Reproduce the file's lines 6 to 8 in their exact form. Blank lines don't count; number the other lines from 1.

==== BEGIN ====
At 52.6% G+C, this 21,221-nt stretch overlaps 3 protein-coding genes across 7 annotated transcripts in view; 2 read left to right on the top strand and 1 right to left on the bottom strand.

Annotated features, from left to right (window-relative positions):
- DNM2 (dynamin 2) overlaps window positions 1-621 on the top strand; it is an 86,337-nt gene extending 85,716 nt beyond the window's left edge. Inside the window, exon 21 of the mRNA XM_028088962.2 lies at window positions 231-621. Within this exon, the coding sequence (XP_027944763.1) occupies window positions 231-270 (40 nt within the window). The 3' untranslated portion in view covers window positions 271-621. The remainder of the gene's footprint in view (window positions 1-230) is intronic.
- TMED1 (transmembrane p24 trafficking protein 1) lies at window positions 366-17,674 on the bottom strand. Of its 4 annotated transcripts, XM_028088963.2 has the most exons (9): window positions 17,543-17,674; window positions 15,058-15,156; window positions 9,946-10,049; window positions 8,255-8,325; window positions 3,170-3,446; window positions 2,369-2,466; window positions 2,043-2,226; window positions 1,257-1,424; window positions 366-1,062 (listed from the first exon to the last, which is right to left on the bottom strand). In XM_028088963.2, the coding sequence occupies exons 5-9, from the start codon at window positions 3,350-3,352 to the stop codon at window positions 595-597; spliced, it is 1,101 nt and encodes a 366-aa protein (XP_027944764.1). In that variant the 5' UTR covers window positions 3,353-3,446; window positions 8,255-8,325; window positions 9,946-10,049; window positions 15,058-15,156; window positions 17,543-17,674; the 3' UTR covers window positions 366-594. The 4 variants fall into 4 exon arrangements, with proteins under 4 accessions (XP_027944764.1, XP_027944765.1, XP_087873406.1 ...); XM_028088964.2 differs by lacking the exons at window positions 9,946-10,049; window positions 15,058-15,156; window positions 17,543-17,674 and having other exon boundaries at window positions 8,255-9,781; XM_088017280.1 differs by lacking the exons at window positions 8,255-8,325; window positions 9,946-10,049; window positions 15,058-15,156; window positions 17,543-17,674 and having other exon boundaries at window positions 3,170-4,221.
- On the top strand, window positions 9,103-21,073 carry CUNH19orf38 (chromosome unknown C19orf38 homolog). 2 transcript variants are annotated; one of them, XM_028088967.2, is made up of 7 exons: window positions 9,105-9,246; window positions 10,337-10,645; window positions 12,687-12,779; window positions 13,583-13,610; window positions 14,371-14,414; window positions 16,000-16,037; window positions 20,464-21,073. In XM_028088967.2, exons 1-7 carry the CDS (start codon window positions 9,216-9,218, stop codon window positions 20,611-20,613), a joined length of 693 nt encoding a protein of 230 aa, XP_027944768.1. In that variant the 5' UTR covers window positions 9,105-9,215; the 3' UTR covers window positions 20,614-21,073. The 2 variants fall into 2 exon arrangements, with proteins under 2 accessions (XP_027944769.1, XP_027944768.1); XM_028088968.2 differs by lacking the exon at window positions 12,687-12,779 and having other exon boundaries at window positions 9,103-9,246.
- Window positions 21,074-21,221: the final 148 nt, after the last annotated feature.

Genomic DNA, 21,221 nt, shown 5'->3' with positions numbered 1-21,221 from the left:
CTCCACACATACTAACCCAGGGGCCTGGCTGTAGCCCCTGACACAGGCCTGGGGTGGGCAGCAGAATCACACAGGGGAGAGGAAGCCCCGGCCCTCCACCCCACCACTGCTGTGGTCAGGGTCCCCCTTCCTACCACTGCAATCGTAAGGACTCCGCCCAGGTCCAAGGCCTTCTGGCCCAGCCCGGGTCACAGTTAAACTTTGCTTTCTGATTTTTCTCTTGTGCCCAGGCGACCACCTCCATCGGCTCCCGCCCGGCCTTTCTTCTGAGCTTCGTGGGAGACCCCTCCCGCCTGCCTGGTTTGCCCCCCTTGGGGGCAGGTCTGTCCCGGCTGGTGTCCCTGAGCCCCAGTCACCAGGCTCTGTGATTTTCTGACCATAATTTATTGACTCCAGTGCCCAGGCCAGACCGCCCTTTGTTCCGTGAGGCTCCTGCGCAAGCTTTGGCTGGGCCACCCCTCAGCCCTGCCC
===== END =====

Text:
- Window positions 21,074-21,221: the final 148 nt, after the last annotated feature.

Genomic DNA, 21,221 nt, shown 5'->3' with positions numbered 1-21,221 from the left:
CTCCACACATACTAACCCAGGGGCCTGGCTGTAGCCCCTGACACAGGCCTGGGGTGGGCAGCAGAATCACACAGGGGAGAGGAAGCCCCGGCCCTCCACCCCACCACTGCTGTGGTCAGGGTCCCCCTTCCTACCACTGCAATCGTAAGGACTCCGCCCAGGTCCAAGGCCTTCTGGCCCAGCCCGGGTCACAGTTAAACTTTGCTTTCTGATTTTTCTCTTGTGCCCAGGCGACCACCTCCATCGGCTCCCGCCCGGCCTTTCTTCTGAGCTTCGTGGGAGACCCCTCCCGCCTGCCTGGTTTGCCCCCCTTGGGGGCAGGTCTGTCCCGGCTGGTGTCCCTGAGCCCCAGTCACCAGGCTCTGTGATTTTCTGACCATAATTTATTGACTCCAGTGCCCAGGCCAGACCGCCCTTTGTTCCGTGAGGCTCCTGCGCAAGCTTTGGCTGGGCCACCCCTCAGCCCTGCCC